Traffic Violations

Articles Posted in Traffic Violations

Last month, a state appellate court issued a written opinion in a gun possession case presenting an issue that frequently arises in many Michigan drug cases, or other possessory offenses. The case required the court to determine if the police officers’ approach of the defendant’s vehicle constituted a seizure under the Fourth Amendment to the U.S. Constitution. Finding that the officer’s reason for approaching was not to investigate criminal activity, but to check on the welfare of the defendant, the court rejected the defendants’ motion to suppress. Generally, police officers need a warrant to conduct a search or seizure. However,...
Recently, the Michigan legislature recently passed an amendment repealing the Driver Responsibility Fee program. The program, enacted in 2003, required drivers guilty of certain traffic offenses to pay annual fees. These fees, which ranged from $100 to $500 per year as well as the $125 driver’s license reinstatement fee, will no longer be collected by the Michigan Department of the Treasury. Some drivers must continue to make payments, though. Currently, Michigan drivers who entered Driver Responsibility Fee payment plans on or before February 1, 2018 are no longer required to make payments. Their payment plans are terminated. Drivers in this...
Some of the most common traffic violations would be speeding tickets, stop sign violations, running a red light, careless driving, reckless driving, and improper lane changes. There is also another one that is not as common, but just as serious, and that is failure to yield to an emergency vehicle. That can be a misdemeanor in some circumstances in our state. How Long Does Someone Have To File For A Traffic Violation Hearing? People usually have between ten to fourteen days to make a response to the court that you are either accepting responsibility or that you are going to...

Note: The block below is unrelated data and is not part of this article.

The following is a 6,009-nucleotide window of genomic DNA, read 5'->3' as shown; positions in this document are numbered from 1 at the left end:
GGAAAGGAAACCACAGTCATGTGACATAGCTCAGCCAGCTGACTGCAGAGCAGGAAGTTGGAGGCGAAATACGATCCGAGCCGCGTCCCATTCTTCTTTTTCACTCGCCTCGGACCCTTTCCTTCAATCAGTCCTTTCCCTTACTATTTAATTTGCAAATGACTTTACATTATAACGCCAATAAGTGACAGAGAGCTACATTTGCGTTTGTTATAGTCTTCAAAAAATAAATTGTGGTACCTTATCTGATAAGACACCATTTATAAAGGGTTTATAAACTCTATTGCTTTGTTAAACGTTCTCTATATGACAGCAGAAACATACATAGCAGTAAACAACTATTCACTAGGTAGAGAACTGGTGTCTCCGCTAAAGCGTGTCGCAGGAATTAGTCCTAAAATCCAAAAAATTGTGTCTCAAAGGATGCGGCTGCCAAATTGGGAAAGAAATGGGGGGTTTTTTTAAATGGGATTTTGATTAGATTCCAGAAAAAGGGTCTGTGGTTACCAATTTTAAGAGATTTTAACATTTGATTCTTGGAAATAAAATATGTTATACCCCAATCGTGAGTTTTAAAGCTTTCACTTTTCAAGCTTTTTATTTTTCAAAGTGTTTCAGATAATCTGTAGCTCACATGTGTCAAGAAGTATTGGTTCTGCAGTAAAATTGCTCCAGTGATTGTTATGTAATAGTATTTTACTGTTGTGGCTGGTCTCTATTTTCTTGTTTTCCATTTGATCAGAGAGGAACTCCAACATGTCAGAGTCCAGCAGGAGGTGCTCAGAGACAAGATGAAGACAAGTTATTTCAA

There are lots of examples of things that could be misdemeanors, but typically it is going to be something that is considered a bit more serious in nature. The court has the authority and or the discretion to be able to potentially put you in jail for what you did. The most common one in the driving and traffic realm is driving while a license is suspended. That is a ticket that will be issued, because somebody failed to pay a speeding ticket and their license was suspended and then pulled over. Sometimes the drivers do not even know that...
Say you have a bad driving record with all of these charges, and you have a conviction for drag racing and one for careless driving and now you are charged with reckless driving. You are going to have a hard time convincing the prosecutor and the judge that you are a really good driver and that you deserve a break and some leniency. So the worse your record looks, the more danger you are going to be in when you are in court. The judge and the prosecutor look at their job as protecting the public, and if they see...